edited December 1969

    Before I move away from the topic of removing poke through, I'd like to mention that the above mentioned workflow for adding morphs to Genesis that don't affect Genesis' shape, but does affect whatever is conformed, can be a powerful way to add subtle enhancements to movements as well. It might be better to place movement morphs on the clothes themselves, as to keep from having just too many dials on Genesis. But with the new Parameters filters, it's really no big deal.

    Now, on with more thoughts:

    Joint Controlled Morphs (JCM)
    If you've followed along so far, you've seen that, once again, I'm leading folks to read into all of the great new features that we have available as Carrara artists by including DAZ Studio Pro into our workflow. Well I'd like to just draw your attention, if I may, down to one of the more advanced topics: Joint Controlled Morphs (JCM). Personally I find these tutorials to be most generous of DAZ 3D to share with us. Yeah... they want folks to really get into this stuff and become better artists - and, hopefully, become published artists whom make great products for them. That's a great thing, right?

    What is a JCM? It's a morph designed to correct problems that might occur when a body part is posed within its normal range. We don't want to restrict the range of natural motion just because the mesh starts to distort in an undesirable way. Well, if it wasn't for JCMs, yeah... we do. JCMs give us the power to teach the mesh to behave better than it otherwise would with nothing more than its rigging information and weight mapping. Even if all of that is excellent, we still have issues crop up. JCM information can add or take away the appearance of elasticity, the ability and tendency to fold, etc.,

    Going through the page I've linked to above, you'll learn how easily JCMs can be installed. We can do this to our figures and also to the items that conform to them - giving us an incredible range of power.

    Awesome stuff. Don't you think?

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  • DiomedeDiomede Posts: 7,479
    edited December 1969

    Like you’ve seen me do before, I’m going to begin by linking to DAZ 3D’s “Publishing” page were you may peruse some very useful instructions on how to do many things for Genesis. Here, they not only discuss ways to make clothing and morphs for Genesis through the help of DAZ Studio Pro’s Content Creation Toolkit, but also valuable information on how you may become a DAZ 3D Published Artist. Whether this is your intention or not, info useful to that is always useful in your own endeavors to make high quality items.

    Thank you. Very useful. I don't plan to be a published artist, but all of this information will help me in my own projects.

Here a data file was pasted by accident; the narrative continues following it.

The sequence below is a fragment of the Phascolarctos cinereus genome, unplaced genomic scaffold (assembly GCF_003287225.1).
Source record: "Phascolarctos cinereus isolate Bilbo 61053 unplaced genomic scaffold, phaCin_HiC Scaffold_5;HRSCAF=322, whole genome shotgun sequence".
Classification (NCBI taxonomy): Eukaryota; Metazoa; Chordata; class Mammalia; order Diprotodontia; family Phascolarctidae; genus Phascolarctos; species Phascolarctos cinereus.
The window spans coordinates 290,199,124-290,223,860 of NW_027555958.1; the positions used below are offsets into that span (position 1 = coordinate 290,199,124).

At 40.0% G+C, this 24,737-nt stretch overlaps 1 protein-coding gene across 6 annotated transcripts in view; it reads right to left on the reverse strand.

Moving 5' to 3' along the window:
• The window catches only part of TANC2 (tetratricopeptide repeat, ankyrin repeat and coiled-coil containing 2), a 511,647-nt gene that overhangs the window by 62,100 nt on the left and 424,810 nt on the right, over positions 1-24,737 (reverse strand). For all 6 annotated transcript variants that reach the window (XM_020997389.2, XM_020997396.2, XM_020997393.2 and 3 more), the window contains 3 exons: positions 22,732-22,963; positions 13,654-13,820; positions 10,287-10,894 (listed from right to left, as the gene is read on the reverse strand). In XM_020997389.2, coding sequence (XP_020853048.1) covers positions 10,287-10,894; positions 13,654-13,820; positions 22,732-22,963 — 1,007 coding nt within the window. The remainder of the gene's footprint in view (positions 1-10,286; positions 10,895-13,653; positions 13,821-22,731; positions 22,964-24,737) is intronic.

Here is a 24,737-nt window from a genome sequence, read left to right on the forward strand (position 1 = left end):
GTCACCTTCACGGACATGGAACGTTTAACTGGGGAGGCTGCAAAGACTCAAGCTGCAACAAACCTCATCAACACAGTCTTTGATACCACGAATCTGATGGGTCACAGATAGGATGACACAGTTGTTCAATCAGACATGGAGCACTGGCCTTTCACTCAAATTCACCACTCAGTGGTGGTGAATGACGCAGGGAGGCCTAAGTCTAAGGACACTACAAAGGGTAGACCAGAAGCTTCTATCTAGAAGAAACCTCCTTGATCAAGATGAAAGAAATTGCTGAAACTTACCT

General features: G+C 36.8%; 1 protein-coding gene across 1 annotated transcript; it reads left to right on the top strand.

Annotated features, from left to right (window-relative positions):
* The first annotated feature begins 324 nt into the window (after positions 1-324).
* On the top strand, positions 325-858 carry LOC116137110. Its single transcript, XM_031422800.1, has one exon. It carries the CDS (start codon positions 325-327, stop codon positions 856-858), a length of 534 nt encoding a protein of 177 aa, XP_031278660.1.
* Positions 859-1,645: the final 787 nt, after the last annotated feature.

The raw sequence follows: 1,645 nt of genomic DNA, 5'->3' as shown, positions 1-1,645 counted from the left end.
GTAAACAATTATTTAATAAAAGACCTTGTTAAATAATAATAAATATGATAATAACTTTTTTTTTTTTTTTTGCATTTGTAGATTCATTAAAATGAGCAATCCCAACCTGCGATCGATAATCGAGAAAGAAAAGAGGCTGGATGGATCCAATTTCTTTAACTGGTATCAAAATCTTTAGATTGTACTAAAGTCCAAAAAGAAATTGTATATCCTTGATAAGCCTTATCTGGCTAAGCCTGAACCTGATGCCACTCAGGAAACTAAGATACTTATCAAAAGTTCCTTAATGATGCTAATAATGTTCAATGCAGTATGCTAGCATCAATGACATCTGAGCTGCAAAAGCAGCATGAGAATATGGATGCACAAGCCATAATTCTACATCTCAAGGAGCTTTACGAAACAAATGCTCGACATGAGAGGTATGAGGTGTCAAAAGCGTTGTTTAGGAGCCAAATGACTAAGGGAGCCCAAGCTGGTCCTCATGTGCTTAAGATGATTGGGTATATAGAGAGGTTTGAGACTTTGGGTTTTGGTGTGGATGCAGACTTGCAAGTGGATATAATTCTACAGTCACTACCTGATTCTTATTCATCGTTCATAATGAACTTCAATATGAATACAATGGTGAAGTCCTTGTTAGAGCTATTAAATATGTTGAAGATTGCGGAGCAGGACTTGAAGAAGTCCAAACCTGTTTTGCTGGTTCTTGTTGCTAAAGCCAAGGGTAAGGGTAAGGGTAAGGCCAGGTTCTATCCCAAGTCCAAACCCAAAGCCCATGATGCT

• DartanbeckDartanbeck Posts: 13,966
    edited December 1969

    diomede64 said:

    Thank you. Very useful.My pleasure. I am convinced that learning these techniques will make Genesis (all versions of Triax - including the Triax animals and future figures) the best method of getting exactly the figures we want that we've ever seen. The biggest part that excites me is that, as I try some of these things, I find the sequence and operations to be simple and enormously effective!

    I don't plan to be a published artist, but all of this information will help me in my own projects.

    Too bad. I really think that you have what it takes to turn out some excellent products - as with many others whom frequent this forum. Who knows, maybe you'll create something for yourself and feel that it would make a beneficial addition to the store? That's how it begins for many of us. My Starry Sky and EnvironKits are essential to my workflow for various animation scene creations - which is how I developed them. I'm glad I went the extra mile on them to turn them into a professional product, as it makes them ultimately more useful for me as well, in the end.
  • SileneUKSileneUK Posts: 1,250
    edited December 1969

    Thank you .....the Winterbrose tut looks amazing along with all your other fantastic material. I struggle with losing morphs eg for V5 if I try to go into Hex and then back to Carrara. Hope going the DS route will solve that???

    xx :) SileneUK

  • DartanbeckDartanbeck Posts: 13,966
    edited December 1969

    laurenwbr said:
    Thank you .....the Winterbrose tut looks amazing along with all your other fantastic material. I struggle with losing morphs eg for V5 if I try to go into Hex and then back to Carrara. Hope going the DS route will solve that???

    xx :) SileneUK

    I know the perfect thing for that!
    Go into Hexagon from DS. Load the character, File > Send to Hexagon
    Then send it back to DS when you're done in Hex
    Save right to the library, a new morph for Genesis. Then when you load Genesis in Carrara, you'll have the morph dial.
  • DartanbeckDartanbeck Posts: 13,966
    edited December 1969

    Here are the instructions for saving a Morph
    These instructions from DAZ 3D are pretty decent. I'm learning a lot from messing around with this stuff.

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  • kyoto kidkyoto kid Posts: 27,511
    edited November 2013

    ...Not sure if this is the correct thread to address this in as it is more of a general modelling question.

    While I understand the basic procedure outlined above for saving a model created in Carrara as a .obj to import into Daz Studio, my concern is over UV mapping. Does the UV map carry over with the ,obj or do I only get an unmapped version with no material zones when I import it?